• Cover the area with a sterile cloth, bandage.

Inhalation and choking in children

Aspiration (inhalation) occurs quite often in children. Children put various objects in their mouths or noses.

Sometimes by accident, sometimes by curiosity, they may inhale an object and then choke. The severity of the condition depends, of course, on the size and material of the aspirated object. Especially treacherous are foods that swell and increase in volume in the moist airways.

When you may suspect that a child has inhaled an object
  • The child suddenly starts coughing, wheezing or has other suddenly developed breathing difficulties
  • Suddenly a hoarse voice is heard
  • If an object is in the nose, it may be visible or there may be a runny or bleeding nose
  • In more serious cases, the child suddenly chokes and is unable to cough up the object
  • The child turns blue and falls unconscious as a result of the breathing disorder
First aid for inhalation and choking on a foreign object
  • If you see an object in the nasal cavity, you can try to gently remove it or blow it out. If you do not succeed the first time, take the child for professional treatment. Repeated attempts to remove the object by suction or tweezers may worsen the condition or push the object deeper into the airway.
  • Do not put the child on his/her back during transport.
  • If the object is deeper in the airway, the child will cough. This is a defence mechanism that we encourage.
  • If the child does not cough, gasps ineffectively, suddenly turns blue, we immediately turn the child head down and try to release the object by striking the back.
  • If the child is not breathing, start CPR. Give the child artificial respiration. Breath into the lungs to try to get the object deeper into other airway sites, and release at least some lung function.

Let's look at all the summer problems together:
Our summer health - sun, heat, injuries and illness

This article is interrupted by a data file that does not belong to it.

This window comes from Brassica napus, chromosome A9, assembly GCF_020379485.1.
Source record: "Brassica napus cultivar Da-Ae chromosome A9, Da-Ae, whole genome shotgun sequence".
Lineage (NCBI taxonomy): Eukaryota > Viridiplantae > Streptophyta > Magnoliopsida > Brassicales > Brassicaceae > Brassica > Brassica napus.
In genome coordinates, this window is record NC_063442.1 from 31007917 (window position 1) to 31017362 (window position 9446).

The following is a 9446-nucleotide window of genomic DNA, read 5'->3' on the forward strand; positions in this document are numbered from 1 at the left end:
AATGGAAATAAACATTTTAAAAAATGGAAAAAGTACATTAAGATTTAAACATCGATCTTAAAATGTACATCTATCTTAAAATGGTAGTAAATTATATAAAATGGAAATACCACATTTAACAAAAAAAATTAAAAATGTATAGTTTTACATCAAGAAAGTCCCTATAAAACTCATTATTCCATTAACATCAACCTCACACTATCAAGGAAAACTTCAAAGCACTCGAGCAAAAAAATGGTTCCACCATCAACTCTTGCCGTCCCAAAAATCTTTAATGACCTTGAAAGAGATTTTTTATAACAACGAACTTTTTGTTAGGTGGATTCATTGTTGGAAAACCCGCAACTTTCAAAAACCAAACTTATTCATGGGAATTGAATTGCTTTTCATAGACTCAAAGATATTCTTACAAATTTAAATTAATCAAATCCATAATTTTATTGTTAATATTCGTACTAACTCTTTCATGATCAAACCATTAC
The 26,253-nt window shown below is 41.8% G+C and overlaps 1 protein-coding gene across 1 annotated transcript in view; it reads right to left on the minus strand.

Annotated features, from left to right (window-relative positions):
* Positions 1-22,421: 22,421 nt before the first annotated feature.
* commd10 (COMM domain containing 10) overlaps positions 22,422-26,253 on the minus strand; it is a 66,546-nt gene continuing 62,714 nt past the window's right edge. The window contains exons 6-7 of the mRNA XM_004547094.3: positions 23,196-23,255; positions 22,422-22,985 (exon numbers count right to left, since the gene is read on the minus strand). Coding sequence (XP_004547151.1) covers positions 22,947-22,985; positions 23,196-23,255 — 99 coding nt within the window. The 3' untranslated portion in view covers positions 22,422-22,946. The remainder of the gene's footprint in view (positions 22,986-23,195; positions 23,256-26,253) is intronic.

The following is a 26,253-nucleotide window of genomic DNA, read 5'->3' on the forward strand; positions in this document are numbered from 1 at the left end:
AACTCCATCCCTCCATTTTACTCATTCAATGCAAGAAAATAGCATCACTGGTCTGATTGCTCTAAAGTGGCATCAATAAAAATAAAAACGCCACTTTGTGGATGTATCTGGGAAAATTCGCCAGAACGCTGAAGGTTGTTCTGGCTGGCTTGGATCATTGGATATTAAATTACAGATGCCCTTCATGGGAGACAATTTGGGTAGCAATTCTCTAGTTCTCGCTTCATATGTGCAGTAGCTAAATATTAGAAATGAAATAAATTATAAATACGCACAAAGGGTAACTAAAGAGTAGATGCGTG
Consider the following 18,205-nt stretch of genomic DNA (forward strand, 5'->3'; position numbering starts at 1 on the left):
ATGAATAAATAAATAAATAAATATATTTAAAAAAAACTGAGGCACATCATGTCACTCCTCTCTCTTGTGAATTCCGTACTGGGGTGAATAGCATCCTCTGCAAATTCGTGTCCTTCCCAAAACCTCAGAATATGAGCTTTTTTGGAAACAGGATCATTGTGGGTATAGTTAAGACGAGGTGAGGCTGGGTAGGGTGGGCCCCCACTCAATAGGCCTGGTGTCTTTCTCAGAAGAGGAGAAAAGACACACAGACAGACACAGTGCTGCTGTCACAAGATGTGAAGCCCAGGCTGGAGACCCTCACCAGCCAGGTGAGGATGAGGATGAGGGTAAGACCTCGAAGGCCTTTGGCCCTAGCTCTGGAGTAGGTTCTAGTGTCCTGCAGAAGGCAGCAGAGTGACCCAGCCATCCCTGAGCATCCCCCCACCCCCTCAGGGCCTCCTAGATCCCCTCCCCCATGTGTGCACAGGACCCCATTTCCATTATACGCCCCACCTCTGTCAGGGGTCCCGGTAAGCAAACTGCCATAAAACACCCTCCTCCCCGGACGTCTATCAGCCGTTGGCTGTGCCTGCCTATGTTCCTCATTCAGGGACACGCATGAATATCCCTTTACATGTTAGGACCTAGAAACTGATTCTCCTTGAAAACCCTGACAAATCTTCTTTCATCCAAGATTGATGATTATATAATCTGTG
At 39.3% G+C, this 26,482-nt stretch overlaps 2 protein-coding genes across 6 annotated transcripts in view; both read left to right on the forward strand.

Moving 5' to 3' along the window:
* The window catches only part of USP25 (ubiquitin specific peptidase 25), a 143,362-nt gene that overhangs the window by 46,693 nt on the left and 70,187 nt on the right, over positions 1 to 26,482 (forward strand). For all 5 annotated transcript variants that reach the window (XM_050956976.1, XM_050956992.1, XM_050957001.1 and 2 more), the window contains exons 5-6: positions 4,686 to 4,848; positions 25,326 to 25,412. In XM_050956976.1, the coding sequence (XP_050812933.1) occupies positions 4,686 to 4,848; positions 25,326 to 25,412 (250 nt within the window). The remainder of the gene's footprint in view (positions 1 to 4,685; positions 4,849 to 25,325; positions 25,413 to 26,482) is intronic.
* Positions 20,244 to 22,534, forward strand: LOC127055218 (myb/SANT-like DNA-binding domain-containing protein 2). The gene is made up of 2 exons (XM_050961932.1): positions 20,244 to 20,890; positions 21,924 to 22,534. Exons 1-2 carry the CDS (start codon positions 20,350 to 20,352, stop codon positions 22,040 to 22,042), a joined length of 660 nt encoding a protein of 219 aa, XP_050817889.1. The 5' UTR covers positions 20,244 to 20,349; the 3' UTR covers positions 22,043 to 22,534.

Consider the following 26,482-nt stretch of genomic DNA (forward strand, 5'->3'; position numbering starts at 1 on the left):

Cardiopulmonary resuscitation for children

Perhaps the biggest scare and nightmare of every parent is a child who needs to be resuscitated. However, this situation is a threat to some extent with any major injury.

Keeping a cool head and a clear mind is difficult. Many are afraid to start CPR so as not to hurt the child even more. But what could be worse than respiratory and cardiac arrest? Here you can only help. Just stick to a few basic points.

How to proceed:

  • Establish consciousness: address the child, clap the smaller one near the face, shake or pinch the larger one gently.
  • Check for breathing: make a slight tilt of the head, put the ear to the mouth, watch if the chest rises
  • If the child is unresponsive and not breathing, place the child on a hard mat and start cardiopulmonary resuscitation
  • Do a slight head tilt, start with 5 breaths
    • For children under one year, the rescuer's mouth encircles the child's nose and mouth
    • For older children, secure the nose with fingers and breathe into the child's mouth.
  • Observe the change. If the child does not breathe, continue to squeeze the chest
  • Squeeze the chest 15 times: one finger below the nipple line, at a rate of 100-120 per minute
    • For children under 1 year old, two fingers to a depth of 4 cm
    • For older children, palm of one hand to a depth of 5 cm
  • Followed by 2 breaths
  • And again 15 squeezes
  • After one minute, call the emergency services, put the phone on speakerphone and continue further cardiopulmonary resuscitation